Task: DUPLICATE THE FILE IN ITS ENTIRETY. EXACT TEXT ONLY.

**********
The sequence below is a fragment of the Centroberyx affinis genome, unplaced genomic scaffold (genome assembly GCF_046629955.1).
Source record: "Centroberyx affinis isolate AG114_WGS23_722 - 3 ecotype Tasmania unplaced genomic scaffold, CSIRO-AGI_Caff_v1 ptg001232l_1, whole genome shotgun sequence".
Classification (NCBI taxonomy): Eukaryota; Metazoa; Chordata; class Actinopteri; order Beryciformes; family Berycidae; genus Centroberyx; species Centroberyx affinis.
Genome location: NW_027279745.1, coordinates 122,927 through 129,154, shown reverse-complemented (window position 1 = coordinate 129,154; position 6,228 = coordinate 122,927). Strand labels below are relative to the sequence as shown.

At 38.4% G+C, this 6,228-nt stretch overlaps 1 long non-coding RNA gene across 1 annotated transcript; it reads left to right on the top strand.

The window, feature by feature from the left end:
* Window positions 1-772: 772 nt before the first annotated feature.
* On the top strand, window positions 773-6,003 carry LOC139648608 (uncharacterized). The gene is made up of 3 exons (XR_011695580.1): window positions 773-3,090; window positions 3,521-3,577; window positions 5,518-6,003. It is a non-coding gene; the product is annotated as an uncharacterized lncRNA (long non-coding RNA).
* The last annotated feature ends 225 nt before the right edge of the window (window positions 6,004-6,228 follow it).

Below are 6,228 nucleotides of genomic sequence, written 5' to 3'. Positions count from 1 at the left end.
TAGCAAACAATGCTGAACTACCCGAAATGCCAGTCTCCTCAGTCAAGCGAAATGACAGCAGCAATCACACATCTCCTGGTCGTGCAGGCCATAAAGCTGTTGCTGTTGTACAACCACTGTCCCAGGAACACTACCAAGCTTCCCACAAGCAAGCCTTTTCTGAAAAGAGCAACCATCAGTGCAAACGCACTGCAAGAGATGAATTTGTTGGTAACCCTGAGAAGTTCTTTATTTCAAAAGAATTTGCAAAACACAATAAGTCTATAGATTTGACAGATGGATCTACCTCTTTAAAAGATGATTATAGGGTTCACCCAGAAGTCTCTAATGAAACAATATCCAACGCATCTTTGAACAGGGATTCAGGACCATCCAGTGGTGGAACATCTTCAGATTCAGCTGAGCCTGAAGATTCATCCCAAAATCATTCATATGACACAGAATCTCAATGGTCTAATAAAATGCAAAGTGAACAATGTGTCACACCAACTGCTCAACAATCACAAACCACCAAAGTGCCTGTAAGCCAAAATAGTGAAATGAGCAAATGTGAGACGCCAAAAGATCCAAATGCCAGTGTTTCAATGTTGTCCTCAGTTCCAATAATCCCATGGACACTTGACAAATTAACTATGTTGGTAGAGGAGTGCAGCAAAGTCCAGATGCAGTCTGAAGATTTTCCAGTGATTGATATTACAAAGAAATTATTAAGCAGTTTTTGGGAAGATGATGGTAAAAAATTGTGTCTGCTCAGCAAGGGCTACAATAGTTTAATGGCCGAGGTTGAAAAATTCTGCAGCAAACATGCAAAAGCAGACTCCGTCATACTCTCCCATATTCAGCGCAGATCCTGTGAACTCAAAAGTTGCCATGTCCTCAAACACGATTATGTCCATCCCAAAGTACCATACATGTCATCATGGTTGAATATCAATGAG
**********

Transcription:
The sequence below is a fragment of the Centroberyx affinis genome, unplaced genomic scaffold (genome assembly GCF_046629955.1).
Source record: "Centroberyx affinis isolate AG114_WGS23_722 - 3 ecotype Tasmania unplaced genomic scaffold, CSIRO-AGI_Caff_v1 ptg001232l_1, whole genome shotgun sequence".
Classification (NCBI taxonomy): Eukaryota; Metazoa; Chordata; class Actinopteri; order Beryciformes; family Berycidae; genus Centroberyx; species Centroberyx affinis.
Genome location: NW_027279745.1, coordinates 122,927 through 129,154, shown reverse-complemented (window position 1 = coordinate 129,154; position 6,228 = coordinate 122,927). Strand labels below are relative to the sequence as shown.

At 38.4% G+C, this 6,228-nt stretch overlaps 1 long non-coding RNA gene across 1 annotated transcript; it reads left to right on the top strand.

The window, feature by feature from the left end:
* Window positions 1-772: 772 nt before the first annotated feature.
* On the top strand, window positions 773-6,003 carry LOC139648608 (uncharacterized). The gene is made up of 3 exons (XR_011695580.1): window positions 773-3,090; window positions 3,521-3,577; window positions 5,518-6,003. It is a non-coding gene; the product is annotated as an uncharacterized lncRNA (long non-coding RNA).
* The last annotated feature ends 225 nt before the right edge of the window (window positions 6,004-6,228 follow it).

Below are 6,228 nucleotides of genomic sequence, written 5' to 3'. Positions count from 1 at the left end.
TAGCAAACAATGCTGAACTACCCGAAATGCCAGTCTCCTCAGTCAAGCGAAATGACAGCAGCAATCACACATCTCCTGGTCGTGCAGGCCATAAAGCTGTTGCTGTTGTACAACCACTGTCCCAGGAACACTACCAAGCTTCCCACAAGCAAGCCTTTTCTGAAAAGAGCAACCATCAGTGCAAACGCACTGCAAGAGATGAATTTGTTGGTAACCCTGAGAAGTTCTTTATTTCAAAAGAATTTGCAAAACACAATAAGTCTATAGATTTGACAGATGGATCTACCTCTTTAAAAGATGATTATAGGGTTCACCCAGAAGTCTCTAATGAAACAATATCCAACGCATCTTTGAACAGGGATTCAGGACCATCCAGTGGTGGAACATCTTCAGATTCAGCTGAGCCTGAAGATTCATCCCAAAATCATTCATATGACACAGAATCTCAATGGTCTAATAAAATGCAAAGTGAACAATGTGTCACACCAACTGCTCAACAATCACAAACCACCAAAGTGCCTGTAAGCCAAAATAGTGAAATGAGCAAATGTGAGACGCCAAAAGATCCAAATGCCAGTGTTTCAATGTTGTCCTCAGTTCCAATAATCCCATGGACACTTGACAAATTAACTATGTTGGTAGAGGAGTGCAGCAAAGTCCAGATGCAGTCTGAAGATTTTCCAGTGATTGATATTACAAAGAAATTATTAAGCAGTTTTTGGGAAGATGATGGTAAAAAATTGTGTCTGCTCAGCAAGGGCTACAATAGTTTAATGGCCGAGGTTGAAAAATTCTGCAGCAAACATGCAAAAGCAGACTCCGTCATACTCTCCCATATTCAGCGCAGATCCTGTGAACTCAAAAGTTGCCATGTCCTCAAACACGATTATGTCCATCCCAAAGTACCATACATGTCATCATGGTTGAATATCAATGAG